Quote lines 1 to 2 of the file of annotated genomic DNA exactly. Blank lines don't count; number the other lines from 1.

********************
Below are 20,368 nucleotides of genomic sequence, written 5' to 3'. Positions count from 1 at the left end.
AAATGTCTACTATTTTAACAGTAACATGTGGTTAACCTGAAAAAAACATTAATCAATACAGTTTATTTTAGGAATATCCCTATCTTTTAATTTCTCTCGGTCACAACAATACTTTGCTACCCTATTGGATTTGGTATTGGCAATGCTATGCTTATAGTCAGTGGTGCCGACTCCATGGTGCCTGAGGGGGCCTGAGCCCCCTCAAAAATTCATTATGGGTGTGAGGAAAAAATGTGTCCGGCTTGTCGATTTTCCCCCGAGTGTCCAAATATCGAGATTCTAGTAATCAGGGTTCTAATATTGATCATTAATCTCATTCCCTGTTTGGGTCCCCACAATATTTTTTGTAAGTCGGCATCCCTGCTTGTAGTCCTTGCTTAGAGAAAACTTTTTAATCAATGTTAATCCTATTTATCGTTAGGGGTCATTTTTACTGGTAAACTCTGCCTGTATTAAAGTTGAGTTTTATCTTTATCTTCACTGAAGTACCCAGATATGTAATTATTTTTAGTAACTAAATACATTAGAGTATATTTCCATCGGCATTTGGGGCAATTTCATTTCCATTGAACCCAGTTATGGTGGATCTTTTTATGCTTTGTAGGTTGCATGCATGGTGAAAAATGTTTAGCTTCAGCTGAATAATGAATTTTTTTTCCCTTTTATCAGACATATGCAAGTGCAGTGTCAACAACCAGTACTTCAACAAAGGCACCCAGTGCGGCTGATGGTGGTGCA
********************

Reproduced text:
Below are 20,368 nucleotides of genomic sequence, written 5' to 3'. Positions count from 1 at the left end.
AAATGTCTACTATTTTAACAGTAACATGTGGTTAACCTGAAAAAAACATTAATCAATACAGTTTATTTTAGGAATATCCCTATCTTTTAATTTCTCTCGGTCACAACAATACTTTGCTACCCTATTGGATTTGGTATTGGCAATGCTATGCTTATAGTCAGTGGTGCCGACTCCATGGTGCCTGAGGGGGCCTGAGCCCCCTCAAAAATTCATTATGGGTGTGAGGAAAAAATGTGTCCGGCTTGTCGATTTTCCCCCGAGTGTCCAAATATCGAGATTCTAGTAATCAGGGTTCTAATATTGATCATTAATCTCATTCCCTGTTTGGGTCCCCACAATATTTTTTGTAAGTCGGCATCCCTGCTTGTAGTCCTTGCTTAGAGAAAACTTTTTAATCAATGTTAATCCTATTTATCGTTAGGGGTCATTTTTACTGGTAAACTCTGCCTGTATTAAAGTTGAGTTTTATCTTTATCTTCACTGAAGTACCCAGATATGTAATTATTTTTAGTAACTAAATACATTAGAGTATATTTCCATCGGCATTTGGGGCAATTTCATTTCCATTGAACCCAGTTATGGTGGATCTTTTTATGCTTTGTAGGTTGCATGCATGGTGAAAAATGTTTAGCTTCAGCTGAATAATGAATTTTTTTTCCCTTTTATCAGACATATGCAAGTGCAGTGTCAACAACCAGTACTTCAACAAAGGCACCCAGTGCGGCTGATGGTGGTGCA